Manuscripts should be submitted online at www.mdpi.com by registering and logging in to this website. Once you are registered, click here to go to the submission form. Manuscripts can be submitted until the deadline. All submissions that pass pre-check are peer-reviewed. Accepted papers will be published continuously in the journal (as soon as accepted) and will be listed together on the special issue website. Research articles, review articles as well as short communications are invited. For planned papers, a title and short abstract (about 100 words) can be sent to the Editorial Office for announcement on this website.

Submitted manuscripts should not have been published previously, nor be under consideration for publication elsewhere (except conference proceedings papers). All manuscripts are thoroughly refereed through a single-blind peer-review process. A guide for authors and other relevant information for submission of manuscripts is available on the Instructions for Authors page. Remote Sensing is an international peer-reviewed open access semimonthly journal published by MDPI.

Please visit the Instructions for Authors page before submitting a manuscript. The Article Processing Charge (APC) for publication in this open access journal is 2700 CHF (Swiss Francs). Submitted papers should be well formatted and use good English. Authors may use MDPI's English editing service prior to publication or during author revisions.

Keywords

  • risks
  • disasters
  • time-series
  • mapping
  • monitoring
  • classification algorithms
  • ancillary data
  • remote sensing
  • early warning

Published Papers (1 paper)

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12 pages, 4532 KiB  
Technical Note
Orthogonal Msplit Estimation for Consequence Disaster Analysis
Remote Sens. 2023, 15(2), 421; https://doi.org/10.3390/rs15020421 - 10 Jan 2023
Viewed by 832
Abstract
Nowadays, the data processing used for analyzing multifaceted disasters is based on technologies of mass observation acquisition. Terrestrial laser scanning is one of those technologies and enables the quick, non-invasive acquisition of information about an object after a disaster. This manuscript presents an [...] Read more.
Nowadays, the data processing used for analyzing multifaceted disasters is based on technologies of mass observation acquisition. Terrestrial laser scanning is one of those technologies and enables the quick, non-invasive acquisition of information about an object after a disaster. This manuscript presents an improvement in the approach to the reconstruction and modeling of objects, based on data obtained by terrestrial laser scanning presented by the authors in previous work, as a method for the detection and dimensioning of the displacement of adjacent planes. The original Msplit estimation implemented in previous research papers has a specific limitation: the functional model must be selected very carefully in terms of the mathematical description of the estimated model and its data structure. As a result, using Msplit estimation on data from laser scanners is not a universal approach. The solution to this problem is the orthogonal Msplit estimation method proposed by the authors. The authors propose a new solution: the orthogonal Msplit estimation (OMsplit). The authors propose a modification of the existing method using orthogonal regression and the Nelder–Mead function as the minimization function. The implementation of orthogonal regression facilitates the avoidance of misfitting in cases of unfavorable data acquisition because the corrections are calculated perpendicularly to the estimated plane. The Nelder–Mead method was introduced to the orthogonal Msplit estimation due to it being more robust to the local minimum of the objective function than the LS method. To present the results, the authors simulated the data measurement of a retaining wall that was damaged after a disaster (violent storm) using a terrestrial laser scanner and their own software. The conducted research confirmed that the OMsplit estimation can be successfully used in the two-plane detection of terrestrial laser scanning data. It allows one to conduct the correct separation of the data set into two sets and to match the planes to the appropriate data set. Full article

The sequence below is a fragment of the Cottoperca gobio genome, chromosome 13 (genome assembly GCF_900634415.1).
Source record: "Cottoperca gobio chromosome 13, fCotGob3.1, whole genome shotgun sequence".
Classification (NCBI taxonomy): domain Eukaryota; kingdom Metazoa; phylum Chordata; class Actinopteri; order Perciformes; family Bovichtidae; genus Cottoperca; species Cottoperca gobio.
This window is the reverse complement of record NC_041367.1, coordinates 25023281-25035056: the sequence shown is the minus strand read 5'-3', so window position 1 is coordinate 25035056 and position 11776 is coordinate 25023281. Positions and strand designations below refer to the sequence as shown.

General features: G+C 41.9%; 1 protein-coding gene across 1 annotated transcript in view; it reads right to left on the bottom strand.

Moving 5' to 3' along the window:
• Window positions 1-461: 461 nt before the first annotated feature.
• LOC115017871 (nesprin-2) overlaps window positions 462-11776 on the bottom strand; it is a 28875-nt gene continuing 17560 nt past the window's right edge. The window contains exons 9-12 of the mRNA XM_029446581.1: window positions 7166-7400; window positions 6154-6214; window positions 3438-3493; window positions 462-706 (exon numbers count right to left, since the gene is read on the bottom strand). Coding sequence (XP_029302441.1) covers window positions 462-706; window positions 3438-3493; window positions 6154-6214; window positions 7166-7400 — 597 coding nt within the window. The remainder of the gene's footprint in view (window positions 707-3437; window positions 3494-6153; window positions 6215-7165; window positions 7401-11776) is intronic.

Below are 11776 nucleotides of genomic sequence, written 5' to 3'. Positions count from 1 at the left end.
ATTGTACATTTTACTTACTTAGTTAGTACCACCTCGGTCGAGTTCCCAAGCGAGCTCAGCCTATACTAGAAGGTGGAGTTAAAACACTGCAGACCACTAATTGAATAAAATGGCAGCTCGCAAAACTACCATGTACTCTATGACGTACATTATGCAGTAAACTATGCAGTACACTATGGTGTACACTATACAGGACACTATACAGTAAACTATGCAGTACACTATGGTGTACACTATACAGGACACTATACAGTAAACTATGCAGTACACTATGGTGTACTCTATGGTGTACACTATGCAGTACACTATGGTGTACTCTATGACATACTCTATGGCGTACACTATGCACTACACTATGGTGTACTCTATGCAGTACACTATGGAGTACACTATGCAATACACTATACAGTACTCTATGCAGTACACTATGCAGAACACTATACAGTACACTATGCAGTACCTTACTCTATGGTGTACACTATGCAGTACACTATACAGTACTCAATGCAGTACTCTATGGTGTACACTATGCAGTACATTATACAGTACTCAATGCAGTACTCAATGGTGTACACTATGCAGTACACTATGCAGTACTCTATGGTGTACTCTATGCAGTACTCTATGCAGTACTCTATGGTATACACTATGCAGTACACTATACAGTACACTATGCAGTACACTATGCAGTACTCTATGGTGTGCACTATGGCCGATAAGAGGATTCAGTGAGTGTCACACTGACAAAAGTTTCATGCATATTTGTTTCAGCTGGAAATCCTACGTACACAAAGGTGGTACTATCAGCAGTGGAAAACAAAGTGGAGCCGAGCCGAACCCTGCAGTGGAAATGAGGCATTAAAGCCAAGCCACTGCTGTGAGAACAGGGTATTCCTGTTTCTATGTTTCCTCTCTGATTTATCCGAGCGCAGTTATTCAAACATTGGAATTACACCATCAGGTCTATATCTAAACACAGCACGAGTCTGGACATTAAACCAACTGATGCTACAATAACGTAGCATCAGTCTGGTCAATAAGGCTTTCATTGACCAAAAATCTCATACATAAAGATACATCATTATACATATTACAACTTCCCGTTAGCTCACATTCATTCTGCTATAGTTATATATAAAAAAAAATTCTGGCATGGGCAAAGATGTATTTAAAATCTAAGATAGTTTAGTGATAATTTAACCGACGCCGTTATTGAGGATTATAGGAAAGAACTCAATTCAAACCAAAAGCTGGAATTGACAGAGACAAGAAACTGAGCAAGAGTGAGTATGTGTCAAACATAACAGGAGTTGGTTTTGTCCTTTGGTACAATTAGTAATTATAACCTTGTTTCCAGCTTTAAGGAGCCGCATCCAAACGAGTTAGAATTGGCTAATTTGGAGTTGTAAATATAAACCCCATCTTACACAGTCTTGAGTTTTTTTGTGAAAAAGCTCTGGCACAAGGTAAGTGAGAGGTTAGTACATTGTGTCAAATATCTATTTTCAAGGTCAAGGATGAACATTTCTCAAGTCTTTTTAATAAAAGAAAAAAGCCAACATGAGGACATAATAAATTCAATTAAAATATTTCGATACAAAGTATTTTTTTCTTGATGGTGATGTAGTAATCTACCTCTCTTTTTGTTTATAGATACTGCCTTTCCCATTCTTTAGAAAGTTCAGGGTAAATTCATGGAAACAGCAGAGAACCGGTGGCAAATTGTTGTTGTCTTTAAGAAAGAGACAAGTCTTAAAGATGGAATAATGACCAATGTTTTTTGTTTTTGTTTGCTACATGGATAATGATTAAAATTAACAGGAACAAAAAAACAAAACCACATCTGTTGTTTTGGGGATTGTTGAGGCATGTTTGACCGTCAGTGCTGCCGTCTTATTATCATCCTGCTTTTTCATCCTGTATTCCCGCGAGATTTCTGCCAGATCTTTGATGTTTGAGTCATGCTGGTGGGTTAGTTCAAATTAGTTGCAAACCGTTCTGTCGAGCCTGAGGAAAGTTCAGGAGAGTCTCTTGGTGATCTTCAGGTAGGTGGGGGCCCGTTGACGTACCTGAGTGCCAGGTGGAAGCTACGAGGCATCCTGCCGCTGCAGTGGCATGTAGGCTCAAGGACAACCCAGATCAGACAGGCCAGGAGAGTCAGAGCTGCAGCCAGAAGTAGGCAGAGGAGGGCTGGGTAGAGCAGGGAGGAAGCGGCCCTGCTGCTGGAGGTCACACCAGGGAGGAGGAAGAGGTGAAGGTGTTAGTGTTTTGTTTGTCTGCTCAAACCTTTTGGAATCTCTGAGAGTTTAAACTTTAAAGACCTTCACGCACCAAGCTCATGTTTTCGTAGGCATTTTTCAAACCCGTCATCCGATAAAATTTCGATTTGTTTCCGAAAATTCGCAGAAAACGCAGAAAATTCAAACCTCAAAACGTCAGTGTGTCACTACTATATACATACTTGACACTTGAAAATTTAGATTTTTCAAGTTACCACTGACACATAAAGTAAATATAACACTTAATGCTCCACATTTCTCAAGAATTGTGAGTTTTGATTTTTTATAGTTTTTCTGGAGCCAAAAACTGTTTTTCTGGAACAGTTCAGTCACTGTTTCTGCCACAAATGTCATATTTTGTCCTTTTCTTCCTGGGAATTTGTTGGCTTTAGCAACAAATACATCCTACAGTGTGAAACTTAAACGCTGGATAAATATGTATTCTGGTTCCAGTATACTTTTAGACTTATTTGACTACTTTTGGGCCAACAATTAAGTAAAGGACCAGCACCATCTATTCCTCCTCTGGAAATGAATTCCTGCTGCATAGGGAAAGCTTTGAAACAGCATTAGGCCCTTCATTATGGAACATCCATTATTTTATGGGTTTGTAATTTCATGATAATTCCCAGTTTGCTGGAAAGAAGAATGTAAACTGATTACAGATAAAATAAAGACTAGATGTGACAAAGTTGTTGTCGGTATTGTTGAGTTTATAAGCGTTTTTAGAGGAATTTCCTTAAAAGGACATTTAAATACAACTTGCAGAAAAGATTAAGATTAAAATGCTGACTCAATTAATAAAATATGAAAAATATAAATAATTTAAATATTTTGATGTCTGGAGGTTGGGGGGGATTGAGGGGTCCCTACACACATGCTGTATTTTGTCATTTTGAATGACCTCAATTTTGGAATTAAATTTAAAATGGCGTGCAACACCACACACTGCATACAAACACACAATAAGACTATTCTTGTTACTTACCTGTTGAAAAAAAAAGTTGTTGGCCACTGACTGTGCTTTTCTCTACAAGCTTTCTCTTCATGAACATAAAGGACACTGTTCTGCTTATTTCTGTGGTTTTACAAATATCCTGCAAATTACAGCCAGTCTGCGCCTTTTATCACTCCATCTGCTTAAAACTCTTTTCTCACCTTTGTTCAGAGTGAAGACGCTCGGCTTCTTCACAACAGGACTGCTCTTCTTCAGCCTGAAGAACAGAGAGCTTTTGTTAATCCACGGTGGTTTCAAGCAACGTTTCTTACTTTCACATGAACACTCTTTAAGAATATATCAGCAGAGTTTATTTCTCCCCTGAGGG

(This article belongs to the Special Issue Remote Sensing for Multifaceted Disaster and Cascading Disasters)